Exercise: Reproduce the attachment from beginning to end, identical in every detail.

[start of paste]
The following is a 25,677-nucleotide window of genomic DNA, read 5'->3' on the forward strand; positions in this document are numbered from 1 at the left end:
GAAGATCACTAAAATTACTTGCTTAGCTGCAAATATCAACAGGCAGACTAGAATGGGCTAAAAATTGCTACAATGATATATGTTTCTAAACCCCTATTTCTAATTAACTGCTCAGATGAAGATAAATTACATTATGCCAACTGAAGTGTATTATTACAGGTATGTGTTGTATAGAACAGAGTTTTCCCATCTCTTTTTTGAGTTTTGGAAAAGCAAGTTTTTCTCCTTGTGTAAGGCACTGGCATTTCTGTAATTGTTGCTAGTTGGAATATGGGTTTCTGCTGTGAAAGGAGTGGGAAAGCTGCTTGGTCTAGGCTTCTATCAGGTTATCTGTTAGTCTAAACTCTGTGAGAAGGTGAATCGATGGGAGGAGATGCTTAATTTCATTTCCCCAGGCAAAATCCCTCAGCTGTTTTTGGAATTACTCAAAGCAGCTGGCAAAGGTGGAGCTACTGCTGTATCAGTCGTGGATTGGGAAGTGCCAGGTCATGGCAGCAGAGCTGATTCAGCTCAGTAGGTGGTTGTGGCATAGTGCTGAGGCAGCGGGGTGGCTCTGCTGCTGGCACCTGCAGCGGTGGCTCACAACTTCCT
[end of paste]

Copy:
The following is a 25,677-nucleotide window of genomic DNA, read 5'->3' on the forward strand; positions in this document are numbered from 1 at the left end:
GAAGATCACTAAAATTACTTGCTTAGCTGCAAATATCAACAGGCAGACTAGAATGGGCTAAAAATTGCTACAATGATATATGTTTCTAAACCCCTATTTCTAATTAACTGCTCAGATGAAGATAAATTACATTATGCCAACTGAAGTGTATTATTACAGGTATGTGTTGTATAGAACAGAGTTTTCCCATCTCTTTTTTGAGTTTTGGAAAAGCAAGTTTTTCTCCTTGTGTAAGGCACTGGCATTTCTGTAATTGTTGCTAGTTGGAATATGGGTTTCTGCTGTGAAAGGAGTGGGAAAGCTGCTTGGTCTAGGCTTCTATCAGGTTATCTGTTAGTCTAAACTCTGTGAGAAGGTGAATCGATGGGAGGAGATGCTTAATTTCATTTCCCCAGGCAAAATCCCTCAGCTGTTTTTGGAATTACTCAAAGCAGCTGGCAAAGGTGGAGCTACTGCTGTATCAGTCGTGGATTGGGAAGTGCCAGGTCATGGCAGCAGAGCTGATTCAGCTCAGTAGGTGGTTGTGGCATAGTGCTGAGGCAGCGGGGTGGCTCTGCTGCTGGCACCTGCAGCGGTGGCTCACAACTTCCT